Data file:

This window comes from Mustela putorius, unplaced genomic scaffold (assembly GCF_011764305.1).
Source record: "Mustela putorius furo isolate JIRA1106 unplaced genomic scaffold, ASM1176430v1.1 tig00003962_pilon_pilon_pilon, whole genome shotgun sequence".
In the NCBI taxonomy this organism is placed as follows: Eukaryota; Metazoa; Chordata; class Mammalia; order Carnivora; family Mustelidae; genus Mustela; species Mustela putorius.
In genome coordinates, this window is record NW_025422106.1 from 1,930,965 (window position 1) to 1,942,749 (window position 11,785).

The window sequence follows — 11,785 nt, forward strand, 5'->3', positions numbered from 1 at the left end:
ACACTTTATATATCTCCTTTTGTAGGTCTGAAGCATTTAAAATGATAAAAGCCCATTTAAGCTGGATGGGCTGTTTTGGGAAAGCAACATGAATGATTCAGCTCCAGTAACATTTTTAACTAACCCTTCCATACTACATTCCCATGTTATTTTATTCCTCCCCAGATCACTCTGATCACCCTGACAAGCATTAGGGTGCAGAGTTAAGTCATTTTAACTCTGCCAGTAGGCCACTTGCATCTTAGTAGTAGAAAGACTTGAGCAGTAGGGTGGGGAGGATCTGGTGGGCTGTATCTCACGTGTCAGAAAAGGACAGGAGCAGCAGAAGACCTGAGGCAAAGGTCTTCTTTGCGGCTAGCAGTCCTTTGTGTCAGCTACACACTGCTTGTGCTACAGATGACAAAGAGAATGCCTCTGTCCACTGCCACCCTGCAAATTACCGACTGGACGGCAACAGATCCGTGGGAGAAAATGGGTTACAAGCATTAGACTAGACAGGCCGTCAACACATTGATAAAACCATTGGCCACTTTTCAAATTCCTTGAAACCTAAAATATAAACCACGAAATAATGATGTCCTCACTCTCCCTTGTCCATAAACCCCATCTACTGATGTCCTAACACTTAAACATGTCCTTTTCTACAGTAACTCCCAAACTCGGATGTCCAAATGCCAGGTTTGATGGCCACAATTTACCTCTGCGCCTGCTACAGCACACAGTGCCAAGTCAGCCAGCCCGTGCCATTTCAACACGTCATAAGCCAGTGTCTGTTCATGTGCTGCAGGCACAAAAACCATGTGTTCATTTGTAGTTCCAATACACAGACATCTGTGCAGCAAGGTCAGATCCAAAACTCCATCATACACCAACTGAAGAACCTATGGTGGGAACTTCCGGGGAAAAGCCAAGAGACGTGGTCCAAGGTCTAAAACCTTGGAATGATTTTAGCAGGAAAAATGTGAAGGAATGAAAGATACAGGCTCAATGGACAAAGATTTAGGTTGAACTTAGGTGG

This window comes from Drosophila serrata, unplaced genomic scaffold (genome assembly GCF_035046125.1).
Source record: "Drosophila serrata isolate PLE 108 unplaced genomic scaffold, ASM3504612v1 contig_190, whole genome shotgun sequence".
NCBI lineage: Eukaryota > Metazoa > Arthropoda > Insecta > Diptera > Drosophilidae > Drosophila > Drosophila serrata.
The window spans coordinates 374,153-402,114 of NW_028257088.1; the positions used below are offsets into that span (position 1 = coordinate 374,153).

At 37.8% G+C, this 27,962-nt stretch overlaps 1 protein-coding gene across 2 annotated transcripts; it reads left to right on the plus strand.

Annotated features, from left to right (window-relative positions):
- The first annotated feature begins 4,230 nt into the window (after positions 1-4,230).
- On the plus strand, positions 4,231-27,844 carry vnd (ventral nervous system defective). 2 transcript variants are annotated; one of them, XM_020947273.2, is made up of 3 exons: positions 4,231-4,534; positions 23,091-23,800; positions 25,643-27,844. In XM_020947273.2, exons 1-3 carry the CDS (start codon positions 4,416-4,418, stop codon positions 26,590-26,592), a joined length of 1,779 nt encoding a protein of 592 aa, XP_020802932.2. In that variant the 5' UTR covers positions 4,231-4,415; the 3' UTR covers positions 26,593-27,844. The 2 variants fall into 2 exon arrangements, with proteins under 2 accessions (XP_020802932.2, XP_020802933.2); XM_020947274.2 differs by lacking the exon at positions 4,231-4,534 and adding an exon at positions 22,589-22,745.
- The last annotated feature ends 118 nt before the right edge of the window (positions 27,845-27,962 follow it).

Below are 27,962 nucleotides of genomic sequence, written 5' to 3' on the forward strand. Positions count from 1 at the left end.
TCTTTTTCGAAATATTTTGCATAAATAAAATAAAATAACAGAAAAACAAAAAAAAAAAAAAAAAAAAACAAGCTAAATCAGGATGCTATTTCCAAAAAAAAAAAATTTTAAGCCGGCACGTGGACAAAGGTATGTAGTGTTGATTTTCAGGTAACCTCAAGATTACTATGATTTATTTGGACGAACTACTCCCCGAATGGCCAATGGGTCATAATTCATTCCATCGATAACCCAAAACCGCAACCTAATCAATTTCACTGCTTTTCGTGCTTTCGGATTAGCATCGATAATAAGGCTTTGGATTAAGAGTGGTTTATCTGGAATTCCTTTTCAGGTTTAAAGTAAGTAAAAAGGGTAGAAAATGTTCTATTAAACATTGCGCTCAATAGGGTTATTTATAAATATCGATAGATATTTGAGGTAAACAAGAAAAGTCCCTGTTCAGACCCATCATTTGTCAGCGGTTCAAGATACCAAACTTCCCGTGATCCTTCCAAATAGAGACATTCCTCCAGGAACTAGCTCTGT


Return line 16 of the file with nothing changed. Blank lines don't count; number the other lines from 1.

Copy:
Below are 27,962 nucleotides of genomic sequence, written 5' to 3' on the forward strand. Positions count from 1 at the left end.